Reasons for Asset Forfeiture

In an attempt to reduce criminal activity, the government has asset forfeiture laws that allow the seizure of any property that is a result of criminal activity. Asset forfeiture reduces the amount of property available to continue criminal enterprises. Without funds, many criminals cannot continue to pursue criminal activities. Criminal organizations have similarities to legitimate businesses. They require employees, equipment and cash flow to operate. When the government can seize equipment, cash flow or property, the criminal operation is disrupted. For this reason, the government uses asset forfeiture as one way to deter criminal activity.

What is Asset Forfeiture?

Forfeiture is the legal means by which the government takes property obtained through criminal activity. The definition of property includes more than just real estate. Property that the government can seize through forfeiture includes:

  • Real Estate
  • Vehicles
  • Bank Accounts
  • Cash
  • Personal Items
  • Equipment

Criminal Forfeiture

Forfeiture actions can be either criminal or civil. Criminal forfeiture actions are judicial. In the indictment charging the defendant of a criminal offense, the property will also be named. The government must then convict the defendant beyond a reasonable doubt, in order to seize the property. Once the defendant is convicted, an order of forfeiture must be issued before the property is seized. There are exceptions to this procedure. Under the Controlled Substances Act and Money Laundering Control Act, property may be seized first, followed by forfeiture hearings.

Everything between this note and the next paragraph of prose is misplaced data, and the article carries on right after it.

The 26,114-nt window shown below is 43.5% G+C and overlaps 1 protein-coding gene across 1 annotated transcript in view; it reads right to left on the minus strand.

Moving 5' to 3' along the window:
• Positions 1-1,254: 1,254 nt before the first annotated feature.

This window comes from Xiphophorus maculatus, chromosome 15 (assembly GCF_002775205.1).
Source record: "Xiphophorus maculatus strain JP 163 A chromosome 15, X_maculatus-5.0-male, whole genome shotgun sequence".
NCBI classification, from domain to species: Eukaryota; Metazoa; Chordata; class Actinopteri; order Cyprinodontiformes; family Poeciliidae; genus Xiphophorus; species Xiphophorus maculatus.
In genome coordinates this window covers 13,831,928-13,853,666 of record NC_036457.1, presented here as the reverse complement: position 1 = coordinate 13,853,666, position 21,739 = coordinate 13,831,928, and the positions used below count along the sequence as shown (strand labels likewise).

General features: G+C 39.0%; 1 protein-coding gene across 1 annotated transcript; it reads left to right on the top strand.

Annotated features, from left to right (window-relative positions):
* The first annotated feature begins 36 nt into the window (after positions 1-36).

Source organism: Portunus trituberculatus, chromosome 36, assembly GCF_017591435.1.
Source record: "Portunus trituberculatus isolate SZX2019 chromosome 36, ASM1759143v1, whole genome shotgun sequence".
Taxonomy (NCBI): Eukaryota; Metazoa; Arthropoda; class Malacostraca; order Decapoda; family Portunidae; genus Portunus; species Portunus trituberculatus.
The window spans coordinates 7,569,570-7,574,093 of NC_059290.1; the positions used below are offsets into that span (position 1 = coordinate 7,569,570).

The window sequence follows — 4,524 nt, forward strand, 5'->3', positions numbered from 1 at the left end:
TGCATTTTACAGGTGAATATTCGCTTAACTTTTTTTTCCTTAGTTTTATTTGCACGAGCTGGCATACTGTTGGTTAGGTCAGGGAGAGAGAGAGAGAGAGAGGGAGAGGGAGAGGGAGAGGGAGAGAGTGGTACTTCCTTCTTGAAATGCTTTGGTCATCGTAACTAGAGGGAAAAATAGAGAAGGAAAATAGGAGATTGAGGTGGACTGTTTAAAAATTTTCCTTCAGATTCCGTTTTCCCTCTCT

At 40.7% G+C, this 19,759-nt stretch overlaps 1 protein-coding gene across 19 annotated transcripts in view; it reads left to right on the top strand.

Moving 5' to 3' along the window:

Civil Forfeiture

Civil forfeitures can be done through a summary, administrative or judicial procedure.

  • Summary: A federal summary procedure is limited to a narrow category of property seized under the Controlled Substances Act.
  • Administrative: A federal administrative forfeiture action can be taken for property valuing $500,000 or less, except for monetary instruments for which there is no maximum value. Certain procedures and time limits determine the proceedings and any contests must be made within the appropriate amount of time or will be forever barred. Timely filled claims will begin a judicial action.
  • Judicial: A judicial forfeiture action occurs when a claim is made against an administrative action, the value of the property is more than $500,000 or if the action is against real property. Generally, real property means land and any improvements on it.

Burden of Proof

In order for the FBI to seize property, they must have probable cause. A federal civil forfeiture action begins with a notification by mail and publication that the government intends to forfeit the property. What constitutes probable cause is determine by the type of forfeiture action taking place.

  • Administrative: Probable cause is defined as reasonable ground for belief of guilt. This must be more than mere suspicion, but less than prima facie proof. Prima facie is a latin term that refers to having enough evidence to prove the case.